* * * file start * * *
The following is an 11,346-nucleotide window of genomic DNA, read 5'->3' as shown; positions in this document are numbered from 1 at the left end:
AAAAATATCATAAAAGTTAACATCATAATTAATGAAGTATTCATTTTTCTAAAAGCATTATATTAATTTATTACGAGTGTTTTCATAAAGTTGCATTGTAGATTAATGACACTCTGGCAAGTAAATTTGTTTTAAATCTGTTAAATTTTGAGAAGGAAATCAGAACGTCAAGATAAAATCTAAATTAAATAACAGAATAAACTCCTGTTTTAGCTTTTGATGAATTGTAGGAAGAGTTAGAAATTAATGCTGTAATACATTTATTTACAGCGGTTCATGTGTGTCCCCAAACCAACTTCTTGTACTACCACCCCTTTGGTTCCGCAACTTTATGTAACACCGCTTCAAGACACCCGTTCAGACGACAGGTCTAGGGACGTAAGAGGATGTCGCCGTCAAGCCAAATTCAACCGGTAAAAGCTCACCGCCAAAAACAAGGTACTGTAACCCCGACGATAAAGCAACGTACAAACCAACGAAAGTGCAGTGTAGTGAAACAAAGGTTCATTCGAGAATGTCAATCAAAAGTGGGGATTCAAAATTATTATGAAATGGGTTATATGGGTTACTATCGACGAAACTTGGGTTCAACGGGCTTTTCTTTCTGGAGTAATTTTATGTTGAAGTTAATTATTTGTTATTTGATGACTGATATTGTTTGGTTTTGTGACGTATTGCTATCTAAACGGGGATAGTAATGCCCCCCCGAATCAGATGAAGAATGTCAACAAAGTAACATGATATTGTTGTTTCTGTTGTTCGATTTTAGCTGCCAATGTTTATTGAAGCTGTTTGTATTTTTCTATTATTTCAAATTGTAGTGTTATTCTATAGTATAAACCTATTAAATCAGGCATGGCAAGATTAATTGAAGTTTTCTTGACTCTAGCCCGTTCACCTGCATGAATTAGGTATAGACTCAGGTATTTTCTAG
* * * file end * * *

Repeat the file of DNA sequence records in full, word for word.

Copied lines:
The following is an 11,346-nucleotide window of genomic DNA, read 5'->3' as shown; positions in this document are numbered from 1 at the left end:
AAAAATATCATAAAAGTTAACATCATAATTAATGAAGTATTCATTTTTCTAAAAGCATTATATTAATTTATTACGAGTGTTTTCATAAAGTTGCATTGTAGATTAATGACACTCTGGCAAGTAAATTTGTTTTAAATCTGTTAAATTTTGAGAAGGAAATCAGAACGTCAAGATAAAATCTAAATTAAATAACAGAATAAACTCCTGTTTTAGCTTTTGATGAATTGTAGGAAGAGTTAGAAATTAATGCTGTAATACATTTATTTACAGCGGTTCATGTGTGTCCCCAAACCAACTTCTTGTACTACCACCCCTTTGGTTCCGCAACTTTATGTAACACCGCTTCAAGACACCCGTTCAGACGACAGGTCTAGGGACGTAAGAGGATGTCGCCGTCAAGCCAAATTCAACCGGTAAAAGCTCACCGCCAAAAACAAGGTACTGTAACCCCGACGATAAAGCAACGTACAAACCAACGAAAGTGCAGTGTAGTGAAACAAAGGTTCATTCGAGAATGTCAATCAAAAGTGGGGATTCAAAATTATTATGAAATGGGTTATATGGGTTACTATCGACGAAACTTGGGTTCAACGGGCTTTTCTTTCTGGAGTAATTTTATGTTGAAGTTAATTATTTGTTATTTGATGACTGATATTGTTTGGTTTTGTGACGTATTGCTATCTAAACGGGGATAGTAATGCCCCCCCGAATCAGATGAAGAATGTCAACAAAGTAACATGATATTGTTGTTTCTGTTGTTCGATTTTAGCTGCCAATGTTTATTGAAGCTGTTTGTATTTTTCTATTATTTCAAATTGTAGTGTTATTCTATAGTATAAACCTATTAAATCAGGCATGGCAAGATTAATTGAAGTTTTCTTGACTCTAGCCCGTTCACCTGCATGAATTAGGTATAGACTCAGGTATTTTCTAG